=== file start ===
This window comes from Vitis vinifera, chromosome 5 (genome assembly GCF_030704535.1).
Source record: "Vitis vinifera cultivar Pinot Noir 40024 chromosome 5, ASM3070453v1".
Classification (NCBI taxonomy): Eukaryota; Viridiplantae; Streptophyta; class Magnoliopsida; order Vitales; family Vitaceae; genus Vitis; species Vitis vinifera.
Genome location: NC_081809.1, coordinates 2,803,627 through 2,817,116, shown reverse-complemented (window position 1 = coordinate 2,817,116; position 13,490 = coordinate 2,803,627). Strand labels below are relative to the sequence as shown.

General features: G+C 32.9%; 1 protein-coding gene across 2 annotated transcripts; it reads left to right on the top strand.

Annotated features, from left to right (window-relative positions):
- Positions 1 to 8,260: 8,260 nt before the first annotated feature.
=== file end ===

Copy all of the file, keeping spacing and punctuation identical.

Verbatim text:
This window comes from Vitis vinifera, chromosome 5 (genome assembly GCF_030704535.1).
Source record: "Vitis vinifera cultivar Pinot Noir 40024 chromosome 5, ASM3070453v1".
Classification (NCBI taxonomy): Eukaryota; Viridiplantae; Streptophyta; class Magnoliopsida; order Vitales; family Vitaceae; genus Vitis; species Vitis vinifera.
Genome location: NC_081809.1, coordinates 2,803,627 through 2,817,116, shown reverse-complemented (window position 1 = coordinate 2,817,116; position 13,490 = coordinate 2,803,627). Strand labels below are relative to the sequence as shown.

General features: G+C 32.9%; 1 protein-coding gene across 2 annotated transcripts; it reads left to right on the top strand.

Annotated features, from left to right (window-relative positions):
- Positions 1 to 8,260: 8,260 nt before the first annotated feature.